This forces the water to swirl around it, again creating turbulence to make sure all the water reaches the surface and release as much heat as possible. (plastic cause it's cheaper and wont abrade the inside of the tube when they move around)

Also, the 3x12 grid forces the air to swirl around the "posts" in the fins, creating horizontal turbulence in that way (not much of a benefit compared to the slits).

As I see it, air cooler manufactures, with their heatpipes and stacked aluminum fin manufacturing techniques would definitely be best suited to making these in a more standard size for PC watercooling use. additions to their current tech would basically just be pressing on end plates and then tanks to the end of those.

automotive heater cores from the as far back as the 90s have numerous technologies to aid turbulence and vastly increase heat dissipation compared to PC watercooling radiators, serve for much longer periods in much harsher conditions, and generally for a much lower price for the performance.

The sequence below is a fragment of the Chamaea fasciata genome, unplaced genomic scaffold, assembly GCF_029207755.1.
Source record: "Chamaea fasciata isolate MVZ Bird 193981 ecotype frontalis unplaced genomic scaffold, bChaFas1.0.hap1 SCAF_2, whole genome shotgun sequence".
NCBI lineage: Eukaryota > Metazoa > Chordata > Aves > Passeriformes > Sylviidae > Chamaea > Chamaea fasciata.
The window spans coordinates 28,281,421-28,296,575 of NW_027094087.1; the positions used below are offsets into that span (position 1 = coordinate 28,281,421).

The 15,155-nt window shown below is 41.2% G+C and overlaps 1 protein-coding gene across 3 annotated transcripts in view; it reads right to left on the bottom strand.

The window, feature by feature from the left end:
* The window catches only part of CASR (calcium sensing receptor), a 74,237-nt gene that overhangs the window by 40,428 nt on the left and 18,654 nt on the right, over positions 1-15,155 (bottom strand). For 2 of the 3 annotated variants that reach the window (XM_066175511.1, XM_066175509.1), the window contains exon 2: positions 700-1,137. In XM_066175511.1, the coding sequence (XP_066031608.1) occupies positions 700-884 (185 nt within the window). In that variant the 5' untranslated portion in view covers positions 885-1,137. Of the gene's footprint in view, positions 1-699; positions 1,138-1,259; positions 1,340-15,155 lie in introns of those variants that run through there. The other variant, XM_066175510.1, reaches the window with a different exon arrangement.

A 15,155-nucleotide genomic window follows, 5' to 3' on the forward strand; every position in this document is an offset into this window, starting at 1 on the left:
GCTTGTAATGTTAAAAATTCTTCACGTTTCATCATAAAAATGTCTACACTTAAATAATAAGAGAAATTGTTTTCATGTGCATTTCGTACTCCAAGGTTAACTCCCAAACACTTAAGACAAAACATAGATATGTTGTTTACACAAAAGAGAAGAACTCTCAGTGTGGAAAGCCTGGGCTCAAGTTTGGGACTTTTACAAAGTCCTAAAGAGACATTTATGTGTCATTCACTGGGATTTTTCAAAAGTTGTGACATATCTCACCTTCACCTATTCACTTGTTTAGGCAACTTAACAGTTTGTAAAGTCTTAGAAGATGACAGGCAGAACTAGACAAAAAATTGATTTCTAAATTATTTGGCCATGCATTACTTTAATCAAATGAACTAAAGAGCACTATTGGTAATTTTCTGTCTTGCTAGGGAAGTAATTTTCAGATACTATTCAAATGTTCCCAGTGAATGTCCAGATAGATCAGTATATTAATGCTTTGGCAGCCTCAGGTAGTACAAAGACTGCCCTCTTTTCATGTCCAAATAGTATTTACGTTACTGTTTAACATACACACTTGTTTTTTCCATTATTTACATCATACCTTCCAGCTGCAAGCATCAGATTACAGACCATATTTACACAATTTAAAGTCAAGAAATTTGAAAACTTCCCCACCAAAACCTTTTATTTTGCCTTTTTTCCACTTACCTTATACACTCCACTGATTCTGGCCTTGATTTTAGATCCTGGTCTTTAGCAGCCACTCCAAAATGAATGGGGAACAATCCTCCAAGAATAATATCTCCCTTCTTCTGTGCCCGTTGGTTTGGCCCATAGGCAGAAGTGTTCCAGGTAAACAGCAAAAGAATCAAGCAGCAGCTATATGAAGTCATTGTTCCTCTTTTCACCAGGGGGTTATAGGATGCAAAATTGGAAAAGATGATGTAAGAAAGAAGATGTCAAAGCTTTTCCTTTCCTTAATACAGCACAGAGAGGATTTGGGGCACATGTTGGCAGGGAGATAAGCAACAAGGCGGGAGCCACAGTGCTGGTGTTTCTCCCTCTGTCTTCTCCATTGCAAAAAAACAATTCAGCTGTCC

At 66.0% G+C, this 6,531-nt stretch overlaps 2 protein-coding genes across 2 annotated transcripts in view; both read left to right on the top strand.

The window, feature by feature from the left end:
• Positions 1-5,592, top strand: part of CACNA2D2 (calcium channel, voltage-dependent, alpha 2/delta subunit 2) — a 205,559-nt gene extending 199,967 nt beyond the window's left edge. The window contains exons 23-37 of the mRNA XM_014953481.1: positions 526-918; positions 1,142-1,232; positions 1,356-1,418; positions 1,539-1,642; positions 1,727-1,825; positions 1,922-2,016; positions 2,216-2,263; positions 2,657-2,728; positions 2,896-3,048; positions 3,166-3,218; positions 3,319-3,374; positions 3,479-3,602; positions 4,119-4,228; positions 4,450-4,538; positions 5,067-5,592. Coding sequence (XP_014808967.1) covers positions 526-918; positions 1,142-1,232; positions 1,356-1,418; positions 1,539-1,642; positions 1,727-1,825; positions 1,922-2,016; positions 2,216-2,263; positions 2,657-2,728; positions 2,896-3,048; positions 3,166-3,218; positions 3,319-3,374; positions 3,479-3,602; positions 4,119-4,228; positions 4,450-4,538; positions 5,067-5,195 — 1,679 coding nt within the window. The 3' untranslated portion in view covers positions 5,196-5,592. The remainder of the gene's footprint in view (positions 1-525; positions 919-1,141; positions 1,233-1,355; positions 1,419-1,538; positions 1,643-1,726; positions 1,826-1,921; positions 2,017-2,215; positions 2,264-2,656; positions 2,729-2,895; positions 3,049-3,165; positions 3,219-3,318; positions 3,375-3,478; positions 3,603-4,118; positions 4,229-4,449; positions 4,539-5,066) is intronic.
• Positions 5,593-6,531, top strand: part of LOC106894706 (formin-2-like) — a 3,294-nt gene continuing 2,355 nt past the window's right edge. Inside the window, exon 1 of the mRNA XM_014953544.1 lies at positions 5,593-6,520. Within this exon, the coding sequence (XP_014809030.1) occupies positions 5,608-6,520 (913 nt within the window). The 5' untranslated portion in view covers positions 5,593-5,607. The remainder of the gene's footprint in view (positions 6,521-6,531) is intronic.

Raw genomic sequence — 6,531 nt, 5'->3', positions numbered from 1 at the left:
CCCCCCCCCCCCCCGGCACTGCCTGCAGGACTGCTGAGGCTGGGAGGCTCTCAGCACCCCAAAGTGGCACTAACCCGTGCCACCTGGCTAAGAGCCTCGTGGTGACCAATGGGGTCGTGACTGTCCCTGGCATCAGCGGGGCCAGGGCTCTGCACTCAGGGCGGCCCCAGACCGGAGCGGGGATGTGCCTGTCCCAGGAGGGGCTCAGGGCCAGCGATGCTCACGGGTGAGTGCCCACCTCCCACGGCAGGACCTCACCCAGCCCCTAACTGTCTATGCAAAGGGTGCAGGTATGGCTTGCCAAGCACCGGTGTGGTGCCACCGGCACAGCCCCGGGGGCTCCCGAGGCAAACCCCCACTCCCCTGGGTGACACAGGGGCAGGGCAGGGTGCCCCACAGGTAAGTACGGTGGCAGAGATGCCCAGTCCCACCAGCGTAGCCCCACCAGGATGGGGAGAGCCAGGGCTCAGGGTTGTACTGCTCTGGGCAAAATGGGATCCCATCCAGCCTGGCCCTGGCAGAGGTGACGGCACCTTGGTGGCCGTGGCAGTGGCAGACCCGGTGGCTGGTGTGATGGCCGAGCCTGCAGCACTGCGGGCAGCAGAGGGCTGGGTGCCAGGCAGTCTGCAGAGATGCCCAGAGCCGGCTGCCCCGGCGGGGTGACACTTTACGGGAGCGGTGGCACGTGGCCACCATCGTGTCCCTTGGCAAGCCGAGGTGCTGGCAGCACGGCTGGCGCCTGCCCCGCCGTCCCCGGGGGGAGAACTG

Here's a pic of a similar one which shows the construction style


AFERTHOUGHT: after typing all this, I just realized this- it's basically a 23 FPI heatpipe aircooler but with 36 pipes and coolant running through them instead of refrigerants, and a lot of turbulence generators to ensure the absolute maximum heat transfer.

Also, I fixed the leak with some jb-weld, pressure tested it overnight at 20 PSI (1.4 bar) and it didn't leak, so I'll be using it in my <$50 junkyard overclocker PC. It fits ever so snugly (aka barely squeezed it on) between the sidepanel and the other side of the case of my generic 90s whitebox.

EDIT: I'll clip off a bit of fin and measure the thickness later and compare it to a Radeon HD 4870 Dark Knight's fins (another dumpster dive find).
Reply to Woofythewolf
4 answers Last reply
More about watercooling rads couple decades
  1. Motorcycle radiators can also make awesome CPU coolers. Most of them come with threaded fittings for easier (and safer) mounting. They are also more efficient because they need to be compact and are also ore robust because of environment they have to run in.